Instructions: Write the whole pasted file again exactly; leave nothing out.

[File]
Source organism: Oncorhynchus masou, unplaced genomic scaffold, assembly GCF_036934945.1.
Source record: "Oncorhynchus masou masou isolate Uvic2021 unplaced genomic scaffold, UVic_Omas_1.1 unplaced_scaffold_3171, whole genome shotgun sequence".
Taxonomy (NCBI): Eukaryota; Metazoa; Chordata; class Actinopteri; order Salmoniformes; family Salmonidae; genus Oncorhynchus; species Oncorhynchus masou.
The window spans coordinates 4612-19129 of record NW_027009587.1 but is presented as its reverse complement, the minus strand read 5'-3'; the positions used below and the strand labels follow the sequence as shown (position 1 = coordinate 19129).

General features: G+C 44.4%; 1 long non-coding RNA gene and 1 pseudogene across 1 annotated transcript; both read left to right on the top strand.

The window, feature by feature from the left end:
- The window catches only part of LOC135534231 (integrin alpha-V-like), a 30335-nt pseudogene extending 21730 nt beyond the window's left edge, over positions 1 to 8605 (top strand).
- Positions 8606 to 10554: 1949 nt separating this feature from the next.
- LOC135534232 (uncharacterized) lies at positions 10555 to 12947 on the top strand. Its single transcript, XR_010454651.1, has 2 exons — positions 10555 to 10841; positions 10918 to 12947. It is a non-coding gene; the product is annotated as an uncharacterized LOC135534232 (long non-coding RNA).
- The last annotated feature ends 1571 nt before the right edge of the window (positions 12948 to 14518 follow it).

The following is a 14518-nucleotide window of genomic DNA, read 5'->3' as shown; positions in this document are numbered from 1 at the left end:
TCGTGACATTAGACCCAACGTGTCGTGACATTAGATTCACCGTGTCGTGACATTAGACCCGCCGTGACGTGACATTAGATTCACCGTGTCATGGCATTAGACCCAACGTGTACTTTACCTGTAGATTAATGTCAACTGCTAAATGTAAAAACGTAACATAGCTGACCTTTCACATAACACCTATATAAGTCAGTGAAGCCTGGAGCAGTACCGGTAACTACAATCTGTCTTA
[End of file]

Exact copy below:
Source organism: Oncorhynchus masou, unplaced genomic scaffold, assembly GCF_036934945.1.
Source record: "Oncorhynchus masou masou isolate Uvic2021 unplaced genomic scaffold, UVic_Omas_1.1 unplaced_scaffold_3171, whole genome shotgun sequence".
Taxonomy (NCBI): Eukaryota; Metazoa; Chordata; class Actinopteri; order Salmoniformes; family Salmonidae; genus Oncorhynchus; species Oncorhynchus masou.
The window spans coordinates 4612-19129 of record NW_027009587.1 but is presented as its reverse complement, the minus strand read 5'-3'; the positions used below and the strand labels follow the sequence as shown (position 1 = coordinate 19129).

General features: G+C 44.4%; 1 long non-coding RNA gene and 1 pseudogene across 1 annotated transcript; both read left to right on the top strand.

The window, feature by feature from the left end:
- The window catches only part of LOC135534231 (integrin alpha-V-like), a 30335-nt pseudogene extending 21730 nt beyond the window's left edge, over positions 1 to 8605 (top strand).
- Positions 8606 to 10554: 1949 nt separating this feature from the next.
- LOC135534232 (uncharacterized) lies at positions 10555 to 12947 on the top strand. Its single transcript, XR_010454651.1, has 2 exons — positions 10555 to 10841; positions 10918 to 12947. It is a non-coding gene; the product is annotated as an uncharacterized LOC135534232 (long non-coding RNA).
- The last annotated feature ends 1571 nt before the right edge of the window (positions 12948 to 14518 follow it).

The following is a 14518-nucleotide window of genomic DNA, read 5'->3' as shown; positions in this document are numbered from 1 at the left end:
TCGTGACATTAGACCCAACGTGTCGTGACATTAGATTCACCGTGTCGTGACATTAGACCCGCCGTGACGTGACATTAGATTCACCGTGTCATGGCATTAGACCCAACGTGTACTTTACCTGTAGATTAATGTCAACTGCTAAATGTAAAAACGTAACATAGCTGACCTTTCACATAACACCTATATAAGTCAGTGAAGCCTGGAGCAGTACCGGTAACTACAATCTGTCTTA